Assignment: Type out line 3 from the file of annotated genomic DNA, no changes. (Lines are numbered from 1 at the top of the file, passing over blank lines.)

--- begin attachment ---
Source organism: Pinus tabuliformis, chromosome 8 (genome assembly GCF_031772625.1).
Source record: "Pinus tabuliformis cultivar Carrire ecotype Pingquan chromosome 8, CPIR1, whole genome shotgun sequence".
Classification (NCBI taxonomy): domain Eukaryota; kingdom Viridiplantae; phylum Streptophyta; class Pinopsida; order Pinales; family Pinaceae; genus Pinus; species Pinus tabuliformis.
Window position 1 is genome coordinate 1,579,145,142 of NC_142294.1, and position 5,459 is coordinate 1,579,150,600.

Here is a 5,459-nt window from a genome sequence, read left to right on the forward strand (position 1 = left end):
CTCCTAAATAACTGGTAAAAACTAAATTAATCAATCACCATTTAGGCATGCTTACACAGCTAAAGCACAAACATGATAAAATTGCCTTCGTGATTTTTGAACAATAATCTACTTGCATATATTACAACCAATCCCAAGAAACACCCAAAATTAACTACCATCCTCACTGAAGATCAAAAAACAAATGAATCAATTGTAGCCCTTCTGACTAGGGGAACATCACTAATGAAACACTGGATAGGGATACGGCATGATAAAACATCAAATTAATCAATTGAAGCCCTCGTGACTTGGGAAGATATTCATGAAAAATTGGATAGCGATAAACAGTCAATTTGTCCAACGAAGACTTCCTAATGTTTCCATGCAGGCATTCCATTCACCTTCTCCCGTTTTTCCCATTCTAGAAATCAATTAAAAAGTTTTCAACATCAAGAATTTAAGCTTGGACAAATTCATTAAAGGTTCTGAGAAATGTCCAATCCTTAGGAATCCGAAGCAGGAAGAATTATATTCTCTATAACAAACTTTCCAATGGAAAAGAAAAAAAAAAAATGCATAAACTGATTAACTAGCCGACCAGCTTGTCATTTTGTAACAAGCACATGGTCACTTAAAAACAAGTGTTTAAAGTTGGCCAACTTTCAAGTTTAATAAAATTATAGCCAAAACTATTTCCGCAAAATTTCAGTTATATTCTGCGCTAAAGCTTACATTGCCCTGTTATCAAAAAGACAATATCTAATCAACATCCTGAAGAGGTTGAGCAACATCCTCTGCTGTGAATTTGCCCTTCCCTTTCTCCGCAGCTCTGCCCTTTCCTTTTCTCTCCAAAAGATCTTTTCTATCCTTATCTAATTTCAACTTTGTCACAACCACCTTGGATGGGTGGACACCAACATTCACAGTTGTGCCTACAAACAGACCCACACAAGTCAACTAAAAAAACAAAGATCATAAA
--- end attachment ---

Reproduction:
Classification (NCBI taxonomy): domain Eukaryota; kingdom Viridiplantae; phylum Streptophyta; class Pinopsida; order Pinales; family Pinaceae; genus Pinus; species Pinus tabuliformis.